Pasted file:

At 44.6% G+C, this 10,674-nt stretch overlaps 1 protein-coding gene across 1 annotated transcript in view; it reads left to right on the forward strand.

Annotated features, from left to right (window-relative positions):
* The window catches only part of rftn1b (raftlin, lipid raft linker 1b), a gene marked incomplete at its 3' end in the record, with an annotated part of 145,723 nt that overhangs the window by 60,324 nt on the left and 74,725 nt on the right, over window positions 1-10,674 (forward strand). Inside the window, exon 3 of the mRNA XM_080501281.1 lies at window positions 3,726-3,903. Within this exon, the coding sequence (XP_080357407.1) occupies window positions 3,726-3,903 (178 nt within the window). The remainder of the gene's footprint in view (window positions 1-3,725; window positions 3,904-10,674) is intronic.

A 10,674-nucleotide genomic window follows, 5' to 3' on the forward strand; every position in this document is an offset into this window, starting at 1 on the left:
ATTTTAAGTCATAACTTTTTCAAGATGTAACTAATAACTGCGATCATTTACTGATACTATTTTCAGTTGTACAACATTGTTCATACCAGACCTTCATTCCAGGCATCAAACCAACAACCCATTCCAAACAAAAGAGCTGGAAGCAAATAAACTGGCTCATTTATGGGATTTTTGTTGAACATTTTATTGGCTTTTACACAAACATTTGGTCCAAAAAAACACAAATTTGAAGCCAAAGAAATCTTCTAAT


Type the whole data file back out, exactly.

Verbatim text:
At 44.6% G+C, this 10,674-nt stretch overlaps 1 protein-coding gene across 1 annotated transcript in view; it reads left to right on the forward strand.

Annotated features, from left to right (window-relative positions):
* The window catches only part of rftn1b (raftlin, lipid raft linker 1b), a gene marked incomplete at its 3' end in the record, with an annotated part of 145,723 nt that overhangs the window by 60,324 nt on the left and 74,725 nt on the right, over window positions 1-10,674 (forward strand). Inside the window, exon 3 of the mRNA XM_080501281.1 lies at window positions 3,726-3,903. Within this exon, the coding sequence (XP_080357407.1) occupies window positions 3,726-3,903 (178 nt within the window). The remainder of the gene's footprint in view (window positions 1-3,725; window positions 3,904-10,674) is intronic.

A 10,674-nucleotide genomic window follows, 5' to 3' on the forward strand; every position in this document is an offset into this window, starting at 1 on the left:
ATTTTAAGTCATAACTTTTTCAAGATGTAACTAATAACTGCGATCATTTACTGATACTATTTTCAGTTGTACAACATTGTTCATACCAGACCTTCATTCCAGGCATCAAACCAACAACCCATTCCAAACAAAAGAGCTGGAAGCAAATAAACTGGCTCATTTATGGGATTTTTGTTGAACATTTTATTGGCTTTTACACAAACATTTGGTCCAAAAAAACACAAATTTGAAGCCAAAGAAATCTTCTAAT